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Plumbing building work costs going balistic!


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1 hour ago, Mungler said:

I can see the government willing on a little inflation to wash away some of the debt / borrowings to hand but I am not sure what the knock ons are.

From what I see at the coal face, if there is any long term increase in interest rates to traditional rates of old like 5% (but hey, that was so long ago now to almost be ancient history) then it’s the end of everything - whilst the cost of borrowing is so low and there is real world inflation running at a higher rate than interest rates then people are happy to borrow to spend, punt, invest or buy and it’s that activity that keeps stuff circulating and moving around in an economy that is in the doldrums.

I am in the process of buying another B2L with my business partner because I can see that the value of money is going to decline in real terms but older constructed houses (you remember the ones with gardens and off street parking) in the right parts of the South East aren’t going to go out of fashion any time soon and certainly not inside the interest only mortgage fixed term.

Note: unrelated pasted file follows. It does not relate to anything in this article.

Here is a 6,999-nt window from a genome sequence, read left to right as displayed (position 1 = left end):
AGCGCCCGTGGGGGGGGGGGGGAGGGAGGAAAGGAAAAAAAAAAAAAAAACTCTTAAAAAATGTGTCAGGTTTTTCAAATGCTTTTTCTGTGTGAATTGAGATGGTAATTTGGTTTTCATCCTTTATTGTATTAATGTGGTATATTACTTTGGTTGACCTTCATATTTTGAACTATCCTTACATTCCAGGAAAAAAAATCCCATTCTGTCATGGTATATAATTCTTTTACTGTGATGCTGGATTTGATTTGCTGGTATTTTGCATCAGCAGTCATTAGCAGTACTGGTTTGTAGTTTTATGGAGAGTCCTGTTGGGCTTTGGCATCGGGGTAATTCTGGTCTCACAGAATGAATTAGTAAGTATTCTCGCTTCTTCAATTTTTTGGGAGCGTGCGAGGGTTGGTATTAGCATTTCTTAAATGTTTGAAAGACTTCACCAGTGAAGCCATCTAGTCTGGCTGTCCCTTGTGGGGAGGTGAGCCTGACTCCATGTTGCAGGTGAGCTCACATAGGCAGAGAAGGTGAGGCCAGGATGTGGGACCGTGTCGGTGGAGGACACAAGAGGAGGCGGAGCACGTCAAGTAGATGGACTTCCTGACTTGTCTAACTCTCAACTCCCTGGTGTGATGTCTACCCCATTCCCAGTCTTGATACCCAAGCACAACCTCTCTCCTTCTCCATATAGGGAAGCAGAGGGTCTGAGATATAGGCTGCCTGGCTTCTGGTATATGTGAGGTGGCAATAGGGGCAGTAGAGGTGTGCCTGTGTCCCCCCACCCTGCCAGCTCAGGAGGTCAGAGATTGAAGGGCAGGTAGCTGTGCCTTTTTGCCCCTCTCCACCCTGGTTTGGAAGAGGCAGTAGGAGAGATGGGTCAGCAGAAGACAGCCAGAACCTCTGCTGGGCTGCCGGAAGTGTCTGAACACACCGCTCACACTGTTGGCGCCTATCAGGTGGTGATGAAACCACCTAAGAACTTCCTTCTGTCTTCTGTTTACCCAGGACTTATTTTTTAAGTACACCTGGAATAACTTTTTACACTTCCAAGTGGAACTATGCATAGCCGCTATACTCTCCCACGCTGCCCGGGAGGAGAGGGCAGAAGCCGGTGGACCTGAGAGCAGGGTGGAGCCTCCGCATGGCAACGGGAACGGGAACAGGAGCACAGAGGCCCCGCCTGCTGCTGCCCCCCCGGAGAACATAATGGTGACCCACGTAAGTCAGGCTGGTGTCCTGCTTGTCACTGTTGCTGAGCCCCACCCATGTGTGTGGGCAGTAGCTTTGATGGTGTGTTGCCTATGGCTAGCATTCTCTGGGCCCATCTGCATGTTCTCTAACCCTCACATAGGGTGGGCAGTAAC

Indeed, whilst we have been through a pandemic (apparently), this country is still over populated and the pandemic is only likely to affect population to the extent that boys and girls can’t get together like they used to and so there will be a dip in birth rates (and not because of a dramatic death rate).